• Wolmet Barendregt (University of Gothenburg)
  • Ylva Hård af Segerstad (University of Gothenburg)
  • Leona Bunting (University of Gothenburg)

The International Science Festival Gothenburg – School Program, 18th and 27th April 2018

A Critical Examination of Feedback in Early Reading Games


  • Laura Benton (UCL)
  • Mina Vasalou (UCL)
  • Kay Berkling (DHBW)
  • Wolmet Barendregt (University of Gothenburg)
  • Manolis Mavrikis (UCL)

Abstract: Learning games now play a role in both formal and informal learning, including foundational skills such as literacy. Mina Lincoln.png
While feedback is recognised as a key pedagogical dimension of these games, particularly in early learning, there has been no research on how commercial games available to schools and parents reify learning theory into feedback.
Using a systematic content analysis, we examine how evidence-based feedback principles manifest in five widely-used learning games designed to foster young children’s reading skills. Our findings highlight strengths in how games deliver feedback when players succeed. Many of the games, however, were inconsistent and not proactive when providing error feedback, often promoting trial and error strategies. Furthermore, there was a lack of support for learning the game mechanics and a preference for task-oriented rewards less deeply embedded in the gameplay. Our research provides a design and research agenda for the inclusion of feedback in early learning games.

University of Lincoln Games Research Network, 23rd May 2018

2018 CHI Conference on Human Factors in Computing Systems, Montreal, Canada, 24th April 2018


“Yay, you got it right” : Challenging the reliance on verification feedback on games-based learning


Leeds Presentation

  • Mina Vasalou (UCL)
  • Laura Benton (UCL)

University of Birmingham HCI Seminar Series, 27 September 2017

University of Leeds School of Education Research Seminar, 15 November 2017

Abstract: Games-based learning (GBL) is often endorsed for the ability to deliver in-the-moment pedagogical feedback. Feedback is one of the most powerful pedagogical interventions for raising student achievement. Yet, the literature shows that its impact highly depends on how it is delivered, an observation that extends to GBL and how games are designed.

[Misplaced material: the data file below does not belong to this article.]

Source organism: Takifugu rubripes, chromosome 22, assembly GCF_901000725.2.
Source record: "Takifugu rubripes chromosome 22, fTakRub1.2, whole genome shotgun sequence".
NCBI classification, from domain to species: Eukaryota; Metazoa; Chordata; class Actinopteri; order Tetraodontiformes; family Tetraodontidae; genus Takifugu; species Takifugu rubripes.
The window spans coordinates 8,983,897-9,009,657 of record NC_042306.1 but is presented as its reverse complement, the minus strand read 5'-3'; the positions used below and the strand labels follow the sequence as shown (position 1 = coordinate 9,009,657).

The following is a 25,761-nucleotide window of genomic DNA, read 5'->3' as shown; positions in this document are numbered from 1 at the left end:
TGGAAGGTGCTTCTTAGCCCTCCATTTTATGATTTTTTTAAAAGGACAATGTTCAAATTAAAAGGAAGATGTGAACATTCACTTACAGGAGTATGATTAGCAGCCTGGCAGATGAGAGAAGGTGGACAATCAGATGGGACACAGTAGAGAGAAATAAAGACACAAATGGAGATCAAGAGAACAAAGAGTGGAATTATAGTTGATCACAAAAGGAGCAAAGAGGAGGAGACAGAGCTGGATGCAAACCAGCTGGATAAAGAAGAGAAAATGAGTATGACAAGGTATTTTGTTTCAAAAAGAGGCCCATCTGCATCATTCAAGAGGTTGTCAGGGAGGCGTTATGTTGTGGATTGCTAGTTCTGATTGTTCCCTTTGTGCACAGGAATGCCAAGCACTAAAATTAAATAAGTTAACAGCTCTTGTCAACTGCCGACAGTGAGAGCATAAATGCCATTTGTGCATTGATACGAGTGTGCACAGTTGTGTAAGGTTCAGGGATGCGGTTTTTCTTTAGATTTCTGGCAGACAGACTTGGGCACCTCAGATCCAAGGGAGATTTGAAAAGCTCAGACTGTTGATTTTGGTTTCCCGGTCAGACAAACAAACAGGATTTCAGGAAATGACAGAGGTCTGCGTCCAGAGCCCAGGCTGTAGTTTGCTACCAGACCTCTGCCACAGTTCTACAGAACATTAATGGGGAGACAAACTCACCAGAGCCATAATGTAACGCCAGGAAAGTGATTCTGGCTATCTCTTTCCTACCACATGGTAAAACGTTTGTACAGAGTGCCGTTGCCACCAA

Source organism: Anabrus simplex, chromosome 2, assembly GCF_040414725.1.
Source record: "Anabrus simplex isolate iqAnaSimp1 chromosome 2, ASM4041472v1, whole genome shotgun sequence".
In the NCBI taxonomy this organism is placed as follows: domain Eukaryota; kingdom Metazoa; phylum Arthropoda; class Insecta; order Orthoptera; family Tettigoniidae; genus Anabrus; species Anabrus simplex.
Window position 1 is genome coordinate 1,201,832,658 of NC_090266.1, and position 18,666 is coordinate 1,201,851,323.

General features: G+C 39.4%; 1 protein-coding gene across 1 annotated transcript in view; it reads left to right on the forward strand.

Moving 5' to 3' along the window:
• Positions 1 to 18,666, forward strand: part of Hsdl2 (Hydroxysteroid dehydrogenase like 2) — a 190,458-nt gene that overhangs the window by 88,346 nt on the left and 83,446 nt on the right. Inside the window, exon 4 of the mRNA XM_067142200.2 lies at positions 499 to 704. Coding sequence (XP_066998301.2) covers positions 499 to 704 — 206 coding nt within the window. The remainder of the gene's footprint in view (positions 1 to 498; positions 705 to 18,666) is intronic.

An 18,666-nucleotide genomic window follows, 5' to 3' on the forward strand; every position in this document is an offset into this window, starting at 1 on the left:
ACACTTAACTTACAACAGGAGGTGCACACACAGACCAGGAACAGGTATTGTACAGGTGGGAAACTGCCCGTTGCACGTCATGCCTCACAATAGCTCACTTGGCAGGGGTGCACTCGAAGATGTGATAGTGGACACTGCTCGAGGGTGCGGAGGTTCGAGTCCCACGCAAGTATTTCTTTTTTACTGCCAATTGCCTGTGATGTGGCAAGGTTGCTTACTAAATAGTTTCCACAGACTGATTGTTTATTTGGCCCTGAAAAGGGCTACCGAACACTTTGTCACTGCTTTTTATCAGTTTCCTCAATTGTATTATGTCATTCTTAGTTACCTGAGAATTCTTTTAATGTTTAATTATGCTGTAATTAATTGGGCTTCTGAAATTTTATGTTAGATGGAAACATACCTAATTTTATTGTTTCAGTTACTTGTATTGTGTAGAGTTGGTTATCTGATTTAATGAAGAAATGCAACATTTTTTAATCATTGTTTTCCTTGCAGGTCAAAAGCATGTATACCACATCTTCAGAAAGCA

In this talk we will focus on games for early literacy learning targeted at young or struggling learners. We will report on a recent empirical study of a literacy game developed as part of the iLearnRW project, that employed verification feedback informing the player about whether they succeeded or failed. We focus on the social interaction around the game to show how children drew on different forms of support and which support was most effective. Building on this we will also present initial findings from our current work on the iRead project, in which we have undertaken an analysis of the approach to feedback design taken by existing popular commercial literacy games, and through which we identify new opportunities for design and research.

Gamification in the Classroom


  • Mina Vasalou (UCL)
  • Laura Benton (UCL)

UCL Centre for Inclusive Education Professional Learning Network in Specific Learning Difficulties, 4 July 2017 

iRead: individualiserade och intelligenta teknologier för lästräning


  • Wolmet Barendregt (University of Gothenburg)
  • Ylva Hård af Segerstad (University of Gothenburg)
  • Leona Bunting (University of Gothenburg)

PopUpDig 2017

Introduction to iRead


  • Mina Vasalou (UCL)

H2020 Networking Event on Learning, Multilingualism and Accessibility, Luxembourg, 27th March 2017

COST Action Meeting for Literacy, Zagreb, Croatia, 30th March 2017